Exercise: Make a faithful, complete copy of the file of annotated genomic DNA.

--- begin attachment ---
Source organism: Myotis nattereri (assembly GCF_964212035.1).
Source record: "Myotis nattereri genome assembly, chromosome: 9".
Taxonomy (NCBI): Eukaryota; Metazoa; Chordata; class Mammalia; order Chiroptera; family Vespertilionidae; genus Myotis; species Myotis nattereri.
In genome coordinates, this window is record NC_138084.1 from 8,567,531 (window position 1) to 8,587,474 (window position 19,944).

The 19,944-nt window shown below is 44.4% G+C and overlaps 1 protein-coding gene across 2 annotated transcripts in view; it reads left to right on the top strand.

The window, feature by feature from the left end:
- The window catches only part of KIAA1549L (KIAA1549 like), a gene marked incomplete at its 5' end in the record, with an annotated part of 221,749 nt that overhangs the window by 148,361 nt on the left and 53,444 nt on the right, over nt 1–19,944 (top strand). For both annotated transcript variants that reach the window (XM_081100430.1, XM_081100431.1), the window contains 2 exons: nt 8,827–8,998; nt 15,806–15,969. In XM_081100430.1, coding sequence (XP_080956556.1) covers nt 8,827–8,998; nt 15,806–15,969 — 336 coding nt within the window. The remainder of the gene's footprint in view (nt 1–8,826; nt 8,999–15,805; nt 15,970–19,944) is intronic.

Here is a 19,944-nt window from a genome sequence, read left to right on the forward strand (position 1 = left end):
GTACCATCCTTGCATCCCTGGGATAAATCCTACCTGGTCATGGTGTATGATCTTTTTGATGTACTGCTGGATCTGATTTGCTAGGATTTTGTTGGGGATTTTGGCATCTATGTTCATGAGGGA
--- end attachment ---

Source organism: Myotis nattereri (assembly GCF_964212035.1).
Source record: "Myotis nattereri genome assembly, chromosome: 9".
Taxonomy (NCBI): Eukaryota; Metazoa; Chordata; class Mammalia; order Chiroptera; family Vespertilionidae; genus Myotis; species Myotis nattereri.
In genome coordinates, this window is record NC_138084.1 from 8,567,531 (window position 1) to 8,587,474 (window position 19,944).

The 19,944-nt window shown below is 44.4% G+C and overlaps 1 protein-coding gene across 2 annotated transcripts in view; it reads left to right on the top strand.

The window, feature by feature from the left end:
- The window catches only part of KIAA1549L (KIAA1549 like), a gene marked incomplete at its 5' end in the record, with an annotated part of 221,749 nt that overhangs the window by 148,361 nt on the left and 53,444 nt on the right, over nt 1–19,944 (top strand). For both annotated transcript variants that reach the window (XM_081100430.1, XM_081100431.1), the window contains 2 exons: nt 8,827–8,998; nt 15,806–15,969. In XM_081100430.1, coding sequence (XP_080956556.1) covers nt 8,827–8,998; nt 15,806–15,969 — 336 coding nt within the window. The remainder of the gene's footprint in view (nt 1–8,826; nt 8,999–15,805; nt 15,970–19,944) is intronic.

Here is a 19,944-nt window from a genome sequence, read left to right on the forward strand (position 1 = left end):
GTACCATCCTTGCATCCCTGGGATAAATCCTACCTGGTCATGGTGTATGATCTTTTTGATGTACTGCTGGATCTGATTTGCTAGGATTTTGTTGGGGATTTTGGCATCTATGTTCATGAGGGA